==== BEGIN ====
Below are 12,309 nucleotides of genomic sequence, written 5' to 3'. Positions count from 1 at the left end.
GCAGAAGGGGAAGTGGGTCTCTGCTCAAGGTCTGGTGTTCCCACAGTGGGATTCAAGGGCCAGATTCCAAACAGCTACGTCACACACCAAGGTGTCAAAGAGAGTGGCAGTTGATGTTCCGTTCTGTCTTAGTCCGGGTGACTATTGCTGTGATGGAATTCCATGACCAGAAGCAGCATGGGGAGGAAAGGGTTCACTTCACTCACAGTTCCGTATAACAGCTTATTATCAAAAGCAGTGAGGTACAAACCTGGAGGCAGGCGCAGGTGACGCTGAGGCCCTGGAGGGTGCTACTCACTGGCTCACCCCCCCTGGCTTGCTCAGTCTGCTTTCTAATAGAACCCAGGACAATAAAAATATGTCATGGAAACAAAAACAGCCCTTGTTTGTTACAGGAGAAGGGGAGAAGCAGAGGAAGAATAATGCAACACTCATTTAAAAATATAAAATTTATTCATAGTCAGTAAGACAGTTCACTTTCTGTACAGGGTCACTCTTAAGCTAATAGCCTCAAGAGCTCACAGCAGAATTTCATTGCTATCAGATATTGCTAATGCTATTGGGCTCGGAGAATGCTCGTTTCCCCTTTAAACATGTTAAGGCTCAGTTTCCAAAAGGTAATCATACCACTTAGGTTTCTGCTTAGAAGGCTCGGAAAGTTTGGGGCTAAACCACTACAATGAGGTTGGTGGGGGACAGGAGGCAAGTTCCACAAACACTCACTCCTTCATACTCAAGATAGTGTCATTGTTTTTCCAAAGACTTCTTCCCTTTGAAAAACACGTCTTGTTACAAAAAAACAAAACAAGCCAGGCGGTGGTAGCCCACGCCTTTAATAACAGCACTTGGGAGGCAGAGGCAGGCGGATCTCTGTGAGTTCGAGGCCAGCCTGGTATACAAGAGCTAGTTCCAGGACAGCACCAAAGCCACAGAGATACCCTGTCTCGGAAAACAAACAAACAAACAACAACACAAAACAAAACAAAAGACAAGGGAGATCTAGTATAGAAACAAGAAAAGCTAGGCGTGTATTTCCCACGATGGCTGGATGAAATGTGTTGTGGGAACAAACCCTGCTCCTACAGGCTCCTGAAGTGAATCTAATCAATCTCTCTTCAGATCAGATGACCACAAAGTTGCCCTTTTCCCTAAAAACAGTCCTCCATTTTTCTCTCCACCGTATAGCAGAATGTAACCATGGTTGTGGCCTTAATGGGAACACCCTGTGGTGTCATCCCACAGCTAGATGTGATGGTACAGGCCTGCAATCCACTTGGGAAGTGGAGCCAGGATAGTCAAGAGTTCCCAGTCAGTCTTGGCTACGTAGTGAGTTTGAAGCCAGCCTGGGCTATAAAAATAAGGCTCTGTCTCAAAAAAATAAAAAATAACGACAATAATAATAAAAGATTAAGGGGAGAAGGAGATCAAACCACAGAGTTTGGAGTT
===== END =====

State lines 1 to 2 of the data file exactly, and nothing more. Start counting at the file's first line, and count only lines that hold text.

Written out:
Below are 12,309 nucleotides of genomic sequence, written 5' to 3'. Positions count from 1 at the left end.
GCAGAAGGGGAAGTGGGTCTCTGCTCAAGGTCTGGTGTTCCCACAGTGGGATTCAAGGGCCAGATTCCAAACAGCTACGTCACACACCAAGGTGTCAAAGAGAGTGGCAGTTGATGTTCCGTTCTGTCTTAGTCCGGGTGACTATTGCTGTGATGGAATTCCATGACCAGAAGCAGCATGGGGAGGAAAGGGTTCACTTCACTCACAGTTCCGTATAACAGCTTATTATCAAAAGCAGTGAGGTACAAACCTGGAGGCAGGCGCAGGTGACGCTGAGGCCCTGGAGGGTGCTACTCACTGGCTCACCCCCCCTGGCTTGCTCAGTCTGCTTTCTAATAGAACCCAGGACAATAAAAATATGTCATGGAAACAAAAACAGCCCTTGTTTGTTACAGGAGAAGGGGAGAAGCAGAGGAAGAATAATGCAACACTCATTTAAAAATATAAAATTTATTCATAGTCAGTAAGACAGTTCACTTTCTGTACAGGGTCACTCTTAAGCTAATAGCCTCAAGAGCTCACAGCAGAATTTCATTGCTATCAGATATTGCTAATGCTATTGGGCTCGGAGAATGCTCGTTTCCCCTTTAAACATGTTAAGGCTCAGTTTCCAAAAGGTAATCATACCACTTAGGTTTCTGCTTAGAAGGCTCGGAAAGTTTGGGGCTAAACCACTACAATGAGGTTGGTGGGGGACAGGAGGCAAGTTCCACAAACACTCACTCCTTCATACTCAAGATAGTGTCATTGTTTTTCCAAAGACTTCTTCCCTTTGAAAAACACGTCTTGTTACAAAAAAACAAAACAAGCCAGGCGGTGGTAGCCCACGCCTTTAATAACAGCACTTGGGAGGCAGAGGCAGGCGGATCTCTGTGAGTTCGAGGCCAGCCTGGTATACAAGAGCTAGTTCCAGGACAGCACCAAAGCCACAGAGATACCCTGTCTCGGAAAACAAACAAACAAACAACAACACAAAACAAAACAAAAGACAAGGGAGATCTAGTATAGAAACAAGAAAAGCTAGGCGTGTATTTCCCACGATGGCTGGATGAAATGTGTTGTGGGAACAAACCCTGCTCCTACAGGCTCCTGAAGTGAATCTAATCAATCTCTCTTCAGATCAGATGACCACAAAGTTGCCCTTTTCCCTAAAAACAGTCCTCCATTTTTCTCTCCACCGTATAGCAGAATGTAACCATGGTTGTGGCCTTAATGGGAACACCCTGTGGTGTCATCCCACAGCTAGATGTGATGGTACAGGCCTGCAATCCACTTGGGAAGTGGAGCCAGGATAGTCAAGAGTTCCCAGTCAGTCTTGGCTACGTAGTGAGTTTGAAGCCAGCCTGGGCTATAAAAATAAGGCTCTGTCTCAAAAAAATAAAAAATAACGACAATAATAATAAAAGATTAAGGGGAGAAGGAGATCAAACCACAGAGTTTGGAGTT